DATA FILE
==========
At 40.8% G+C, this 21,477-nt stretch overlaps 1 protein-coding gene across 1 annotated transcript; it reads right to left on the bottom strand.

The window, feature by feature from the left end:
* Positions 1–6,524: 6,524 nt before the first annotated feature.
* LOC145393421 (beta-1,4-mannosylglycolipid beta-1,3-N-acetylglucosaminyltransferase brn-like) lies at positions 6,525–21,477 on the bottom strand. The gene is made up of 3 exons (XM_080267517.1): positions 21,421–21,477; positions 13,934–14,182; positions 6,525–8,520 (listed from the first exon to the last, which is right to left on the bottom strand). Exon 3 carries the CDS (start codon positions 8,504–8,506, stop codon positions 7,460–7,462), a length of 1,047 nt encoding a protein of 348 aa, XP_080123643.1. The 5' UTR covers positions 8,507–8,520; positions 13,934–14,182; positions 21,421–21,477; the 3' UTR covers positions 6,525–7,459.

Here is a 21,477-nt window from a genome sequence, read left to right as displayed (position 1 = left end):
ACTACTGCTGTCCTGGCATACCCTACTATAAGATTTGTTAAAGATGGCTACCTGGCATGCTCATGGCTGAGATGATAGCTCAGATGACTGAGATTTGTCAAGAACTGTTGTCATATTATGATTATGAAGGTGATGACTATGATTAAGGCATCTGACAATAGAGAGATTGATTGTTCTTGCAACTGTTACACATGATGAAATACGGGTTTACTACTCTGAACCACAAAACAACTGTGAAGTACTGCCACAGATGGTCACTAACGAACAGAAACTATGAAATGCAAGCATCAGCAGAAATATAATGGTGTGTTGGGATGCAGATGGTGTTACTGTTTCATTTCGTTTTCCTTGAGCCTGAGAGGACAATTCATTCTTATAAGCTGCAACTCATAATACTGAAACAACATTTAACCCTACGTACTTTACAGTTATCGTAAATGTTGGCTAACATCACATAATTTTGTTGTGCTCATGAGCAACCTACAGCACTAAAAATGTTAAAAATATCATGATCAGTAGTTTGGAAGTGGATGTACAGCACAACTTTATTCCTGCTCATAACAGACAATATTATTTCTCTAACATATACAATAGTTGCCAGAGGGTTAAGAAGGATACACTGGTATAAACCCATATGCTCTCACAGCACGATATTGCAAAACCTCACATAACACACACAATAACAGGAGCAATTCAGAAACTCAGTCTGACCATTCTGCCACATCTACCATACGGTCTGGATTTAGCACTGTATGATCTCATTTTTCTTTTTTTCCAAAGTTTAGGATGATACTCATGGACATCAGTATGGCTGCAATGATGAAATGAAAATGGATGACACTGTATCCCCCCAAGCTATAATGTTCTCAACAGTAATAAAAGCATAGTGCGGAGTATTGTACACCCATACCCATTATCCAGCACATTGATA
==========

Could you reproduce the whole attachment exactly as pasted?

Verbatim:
At 40.8% G+C, this 21,477-nt stretch overlaps 1 protein-coding gene across 1 annotated transcript; it reads right to left on the bottom strand.

The window, feature by feature from the left end:
* Positions 1–6,524: 6,524 nt before the first annotated feature.
* LOC145393421 (beta-1,4-mannosylglycolipid beta-1,3-N-acetylglucosaminyltransferase brn-like) lies at positions 6,525–21,477 on the bottom strand. The gene is made up of 3 exons (XM_080267517.1): positions 21,421–21,477; positions 13,934–14,182; positions 6,525–8,520 (listed from the first exon to the last, which is right to left on the bottom strand). Exon 3 carries the CDS (start codon positions 8,504–8,506, stop codon positions 7,460–7,462), a length of 1,047 nt encoding a protein of 348 aa, XP_080123643.1. The 5' UTR covers positions 8,507–8,520; positions 13,934–14,182; positions 21,421–21,477; the 3' UTR covers positions 6,525–7,459.

Here is a 21,477-nt window from a genome sequence, read left to right as displayed (position 1 = left end):
ACTACTGCTGTCCTGGCATACCCTACTATAAGATTTGTTAAAGATGGCTACCTGGCATGCTCATGGCTGAGATGATAGCTCAGATGACTGAGATTTGTCAAGAACTGTTGTCATATTATGATTATGAAGGTGATGACTATGATTAAGGCATCTGACAATAGAGAGATTGATTGTTCTTGCAACTGTTACACATGATGAAATACGGGTTTACTACTCTGAACCACAAAACAACTGTGAAGTACTGCCACAGATGGTCACTAACGAACAGAAACTATGAAATGCAAGCATCAGCAGAAATATAATGGTGTGTTGGGATGCAGATGGTGTTACTGTTTCATTTCGTTTTCCTTGAGCCTGAGAGGACAATTCATTCTTATAAGCTGCAACTCATAATACTGAAACAACATTTAACCCTACGTACTTTACAGTTATCGTAAATGTTGGCTAACATCACATAATTTTGTTGTGCTCATGAGCAACCTACAGCACTAAAAATGTTAAAAATATCATGATCAGTAGTTTGGAAGTGGATGTACAGCACAACTTTATTCCTGCTCATAACAGACAATATTATTTCTCTAACATATACAATAGTTGCCAGAGGGTTAAGAAGGATACACTGGTATAAACCCATATGCTCTCACAGCACGATATTGCAAAACCTCACATAACACACACAATAACAGGAGCAATTCAGAAACTCAGTCTGACCATTCTGCCACATCTACCATACGGTCTGGATTTAGCACTGTATGATCTCATTTTTCTTTTTTTCCAAAGTTTAGGATGATACTCATGGACATCAGTATGGCTGCAATGATGAAATGAAAATGGATGACACTGTATCCCCCCAAGCTATAATGTTCTCAACAGTAATAAAAGCATAGTGCGGAGTATTGTACACCCATACCCATTATCCAGCACATTGATA